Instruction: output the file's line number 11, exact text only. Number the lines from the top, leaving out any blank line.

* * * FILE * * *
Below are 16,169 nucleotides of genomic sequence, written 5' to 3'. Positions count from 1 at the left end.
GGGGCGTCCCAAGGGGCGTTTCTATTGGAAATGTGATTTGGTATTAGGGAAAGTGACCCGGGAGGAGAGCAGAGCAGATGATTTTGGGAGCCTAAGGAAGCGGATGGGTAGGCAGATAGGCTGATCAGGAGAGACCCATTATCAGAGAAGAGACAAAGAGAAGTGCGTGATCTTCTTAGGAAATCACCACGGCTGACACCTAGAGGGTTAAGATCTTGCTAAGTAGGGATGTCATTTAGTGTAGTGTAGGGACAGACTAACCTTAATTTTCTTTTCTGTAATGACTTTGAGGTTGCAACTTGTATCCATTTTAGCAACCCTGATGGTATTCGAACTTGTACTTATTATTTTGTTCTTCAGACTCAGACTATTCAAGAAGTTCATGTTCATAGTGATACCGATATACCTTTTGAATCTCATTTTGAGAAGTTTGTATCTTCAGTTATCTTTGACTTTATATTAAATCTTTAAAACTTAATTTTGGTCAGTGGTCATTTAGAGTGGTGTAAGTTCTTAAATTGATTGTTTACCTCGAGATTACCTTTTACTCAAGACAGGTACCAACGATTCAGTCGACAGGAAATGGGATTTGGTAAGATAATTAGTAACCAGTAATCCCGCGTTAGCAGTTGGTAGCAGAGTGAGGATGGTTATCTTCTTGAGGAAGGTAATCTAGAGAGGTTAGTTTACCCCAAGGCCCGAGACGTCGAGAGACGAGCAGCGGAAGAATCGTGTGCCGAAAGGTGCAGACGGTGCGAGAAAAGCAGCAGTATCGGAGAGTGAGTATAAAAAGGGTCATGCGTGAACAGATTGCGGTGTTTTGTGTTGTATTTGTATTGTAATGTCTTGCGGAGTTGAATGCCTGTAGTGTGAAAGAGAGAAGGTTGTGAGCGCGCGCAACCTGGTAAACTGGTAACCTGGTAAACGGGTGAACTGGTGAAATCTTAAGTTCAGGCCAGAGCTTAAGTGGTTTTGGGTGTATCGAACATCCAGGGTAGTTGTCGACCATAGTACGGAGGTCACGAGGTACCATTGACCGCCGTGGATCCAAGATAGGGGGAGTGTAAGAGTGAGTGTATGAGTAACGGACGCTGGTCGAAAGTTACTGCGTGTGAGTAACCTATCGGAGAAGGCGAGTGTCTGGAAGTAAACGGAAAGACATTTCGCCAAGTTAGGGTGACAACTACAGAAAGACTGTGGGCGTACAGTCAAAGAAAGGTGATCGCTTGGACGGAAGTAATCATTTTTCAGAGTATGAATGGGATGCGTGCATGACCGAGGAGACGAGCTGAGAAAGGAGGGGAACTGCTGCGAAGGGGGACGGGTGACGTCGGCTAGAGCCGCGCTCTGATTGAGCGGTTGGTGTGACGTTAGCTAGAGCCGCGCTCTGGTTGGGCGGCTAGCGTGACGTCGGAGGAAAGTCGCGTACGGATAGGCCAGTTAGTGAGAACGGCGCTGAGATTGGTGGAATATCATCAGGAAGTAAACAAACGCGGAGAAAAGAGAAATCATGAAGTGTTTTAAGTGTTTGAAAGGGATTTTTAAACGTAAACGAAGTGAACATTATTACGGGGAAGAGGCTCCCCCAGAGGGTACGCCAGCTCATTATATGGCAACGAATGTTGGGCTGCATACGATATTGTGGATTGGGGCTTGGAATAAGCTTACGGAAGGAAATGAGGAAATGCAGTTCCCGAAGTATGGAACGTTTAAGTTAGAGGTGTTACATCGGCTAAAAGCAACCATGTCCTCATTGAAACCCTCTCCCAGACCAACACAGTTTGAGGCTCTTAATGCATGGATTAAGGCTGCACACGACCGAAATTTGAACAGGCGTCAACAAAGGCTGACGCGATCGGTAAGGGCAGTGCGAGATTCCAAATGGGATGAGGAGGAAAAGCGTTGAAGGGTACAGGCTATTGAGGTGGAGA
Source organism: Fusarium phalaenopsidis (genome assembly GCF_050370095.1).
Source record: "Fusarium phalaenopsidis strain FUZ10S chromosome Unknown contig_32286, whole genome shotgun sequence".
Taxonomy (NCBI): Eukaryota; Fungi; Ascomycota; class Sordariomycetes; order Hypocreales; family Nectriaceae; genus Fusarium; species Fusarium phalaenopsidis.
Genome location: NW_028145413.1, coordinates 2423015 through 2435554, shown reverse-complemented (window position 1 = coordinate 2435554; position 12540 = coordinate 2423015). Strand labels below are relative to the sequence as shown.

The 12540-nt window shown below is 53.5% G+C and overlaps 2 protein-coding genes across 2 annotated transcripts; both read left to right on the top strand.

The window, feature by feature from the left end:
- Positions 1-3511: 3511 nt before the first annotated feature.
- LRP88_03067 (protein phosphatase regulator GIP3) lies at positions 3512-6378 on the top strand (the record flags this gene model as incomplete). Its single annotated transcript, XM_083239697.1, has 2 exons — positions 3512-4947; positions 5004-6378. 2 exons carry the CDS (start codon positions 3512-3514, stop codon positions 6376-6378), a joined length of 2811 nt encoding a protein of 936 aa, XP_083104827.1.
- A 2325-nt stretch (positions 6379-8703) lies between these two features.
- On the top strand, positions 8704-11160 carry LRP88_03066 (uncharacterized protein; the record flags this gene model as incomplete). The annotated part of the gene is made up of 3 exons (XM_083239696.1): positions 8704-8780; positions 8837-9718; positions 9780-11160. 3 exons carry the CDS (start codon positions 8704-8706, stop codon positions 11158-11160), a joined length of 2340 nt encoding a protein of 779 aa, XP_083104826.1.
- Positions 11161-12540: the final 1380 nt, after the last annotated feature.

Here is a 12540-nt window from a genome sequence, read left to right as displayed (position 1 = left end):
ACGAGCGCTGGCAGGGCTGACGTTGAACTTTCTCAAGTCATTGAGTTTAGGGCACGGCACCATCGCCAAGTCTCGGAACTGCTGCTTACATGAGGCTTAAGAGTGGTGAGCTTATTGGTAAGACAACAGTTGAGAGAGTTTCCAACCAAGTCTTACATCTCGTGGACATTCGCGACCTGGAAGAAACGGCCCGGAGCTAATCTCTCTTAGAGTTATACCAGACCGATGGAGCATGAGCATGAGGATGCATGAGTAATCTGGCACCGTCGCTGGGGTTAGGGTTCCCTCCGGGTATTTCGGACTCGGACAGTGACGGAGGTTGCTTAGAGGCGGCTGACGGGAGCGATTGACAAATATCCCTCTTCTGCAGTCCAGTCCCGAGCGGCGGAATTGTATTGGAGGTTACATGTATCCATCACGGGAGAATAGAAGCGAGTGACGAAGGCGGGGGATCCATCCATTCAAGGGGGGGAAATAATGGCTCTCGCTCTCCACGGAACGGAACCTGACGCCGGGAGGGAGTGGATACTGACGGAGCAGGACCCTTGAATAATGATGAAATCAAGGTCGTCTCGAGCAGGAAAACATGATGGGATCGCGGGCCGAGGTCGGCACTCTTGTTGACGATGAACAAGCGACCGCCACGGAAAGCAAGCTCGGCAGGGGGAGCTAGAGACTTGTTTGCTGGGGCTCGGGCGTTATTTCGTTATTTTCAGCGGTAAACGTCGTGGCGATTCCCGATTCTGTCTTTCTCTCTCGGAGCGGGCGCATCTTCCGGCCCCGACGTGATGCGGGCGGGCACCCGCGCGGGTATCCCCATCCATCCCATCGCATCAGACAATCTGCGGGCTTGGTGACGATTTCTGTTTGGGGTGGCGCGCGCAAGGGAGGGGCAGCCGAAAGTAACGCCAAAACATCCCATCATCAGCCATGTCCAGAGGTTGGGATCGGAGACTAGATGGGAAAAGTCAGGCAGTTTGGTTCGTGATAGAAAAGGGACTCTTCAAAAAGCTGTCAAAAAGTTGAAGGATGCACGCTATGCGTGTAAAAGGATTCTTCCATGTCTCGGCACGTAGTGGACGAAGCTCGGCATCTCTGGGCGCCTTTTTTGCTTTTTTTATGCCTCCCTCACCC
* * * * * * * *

- A 2325-nt stretch (positions 6379-8703) lies between these two features.